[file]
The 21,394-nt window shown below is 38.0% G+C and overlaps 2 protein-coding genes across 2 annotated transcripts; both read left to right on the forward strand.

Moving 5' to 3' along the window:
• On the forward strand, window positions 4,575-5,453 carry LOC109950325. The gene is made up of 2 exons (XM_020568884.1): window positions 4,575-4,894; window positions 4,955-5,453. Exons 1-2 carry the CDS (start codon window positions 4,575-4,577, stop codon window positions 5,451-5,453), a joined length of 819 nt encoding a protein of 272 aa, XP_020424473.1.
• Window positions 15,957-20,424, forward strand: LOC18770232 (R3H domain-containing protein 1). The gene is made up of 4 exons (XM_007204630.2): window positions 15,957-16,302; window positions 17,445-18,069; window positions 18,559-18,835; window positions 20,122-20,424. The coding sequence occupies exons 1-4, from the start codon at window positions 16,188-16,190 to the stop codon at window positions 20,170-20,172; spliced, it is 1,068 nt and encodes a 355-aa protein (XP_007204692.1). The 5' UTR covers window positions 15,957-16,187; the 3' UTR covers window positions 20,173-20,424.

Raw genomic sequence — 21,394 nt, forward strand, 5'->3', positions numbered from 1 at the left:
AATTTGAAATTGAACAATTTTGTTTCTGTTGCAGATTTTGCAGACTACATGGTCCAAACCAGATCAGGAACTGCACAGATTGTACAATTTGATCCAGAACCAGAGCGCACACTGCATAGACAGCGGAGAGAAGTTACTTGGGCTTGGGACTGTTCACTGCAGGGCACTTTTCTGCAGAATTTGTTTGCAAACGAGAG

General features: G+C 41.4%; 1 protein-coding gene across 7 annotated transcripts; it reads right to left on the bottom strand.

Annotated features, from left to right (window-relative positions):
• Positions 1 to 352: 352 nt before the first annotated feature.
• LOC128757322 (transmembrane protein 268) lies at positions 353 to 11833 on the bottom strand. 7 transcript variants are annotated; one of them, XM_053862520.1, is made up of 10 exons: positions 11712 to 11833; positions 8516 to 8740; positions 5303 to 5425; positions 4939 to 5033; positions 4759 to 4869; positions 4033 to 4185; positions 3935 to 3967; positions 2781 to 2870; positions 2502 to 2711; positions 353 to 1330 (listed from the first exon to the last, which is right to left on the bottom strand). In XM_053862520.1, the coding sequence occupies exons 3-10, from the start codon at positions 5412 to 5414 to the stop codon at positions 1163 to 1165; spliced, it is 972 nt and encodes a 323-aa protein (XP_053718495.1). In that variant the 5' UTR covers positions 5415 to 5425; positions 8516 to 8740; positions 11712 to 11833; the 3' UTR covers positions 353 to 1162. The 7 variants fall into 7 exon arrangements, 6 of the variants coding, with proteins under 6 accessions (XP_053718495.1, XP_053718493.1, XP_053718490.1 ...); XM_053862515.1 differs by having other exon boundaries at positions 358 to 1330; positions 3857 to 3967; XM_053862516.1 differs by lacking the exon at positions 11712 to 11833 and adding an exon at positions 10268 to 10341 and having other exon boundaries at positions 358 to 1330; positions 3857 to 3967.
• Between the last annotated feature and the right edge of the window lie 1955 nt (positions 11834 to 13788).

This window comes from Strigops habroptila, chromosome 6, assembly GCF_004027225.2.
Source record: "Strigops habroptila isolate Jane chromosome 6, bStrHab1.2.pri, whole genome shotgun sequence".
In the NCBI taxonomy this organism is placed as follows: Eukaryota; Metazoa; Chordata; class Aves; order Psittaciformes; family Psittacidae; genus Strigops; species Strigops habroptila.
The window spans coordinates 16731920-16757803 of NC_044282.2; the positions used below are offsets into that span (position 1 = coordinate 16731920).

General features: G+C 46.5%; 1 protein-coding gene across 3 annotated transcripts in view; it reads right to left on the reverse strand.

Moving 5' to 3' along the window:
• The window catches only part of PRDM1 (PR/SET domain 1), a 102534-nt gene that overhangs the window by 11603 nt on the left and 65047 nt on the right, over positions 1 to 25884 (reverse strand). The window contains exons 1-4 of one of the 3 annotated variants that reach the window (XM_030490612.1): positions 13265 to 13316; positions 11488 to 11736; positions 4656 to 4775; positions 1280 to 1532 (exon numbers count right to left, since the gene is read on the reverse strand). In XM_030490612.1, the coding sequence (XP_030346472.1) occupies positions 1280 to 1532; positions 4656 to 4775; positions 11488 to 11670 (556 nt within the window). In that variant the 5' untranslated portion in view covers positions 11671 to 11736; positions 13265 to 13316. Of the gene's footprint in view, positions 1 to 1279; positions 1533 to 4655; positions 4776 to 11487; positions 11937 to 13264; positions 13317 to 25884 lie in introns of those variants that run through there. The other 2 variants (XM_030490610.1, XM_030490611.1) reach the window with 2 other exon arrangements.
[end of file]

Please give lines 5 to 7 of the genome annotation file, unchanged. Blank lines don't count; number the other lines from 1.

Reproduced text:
Raw genomic sequence — 21,394 nt, forward strand, 5'->3', positions numbered from 1 at the left:
AATTTGAAATTGAACAATTTTGTTTCTGTTGCAGATTTTGCAGACTACATGGTCCAAACCAGATCAGGAACTGCACAGATTGTACAATTTGATCCAGAACCAGAGCGCACACTGCATAGACAGCGGAGAGAAGTTACTTGGGCTTGGGACTGTTCACTGCAGGGCACTTTTCTGCAGAATTTGTTTGCAAACGAGAG

General features: G+C 41.4%; 1 protein-coding gene across 7 annotated transcripts; it reads right to left on the bottom strand.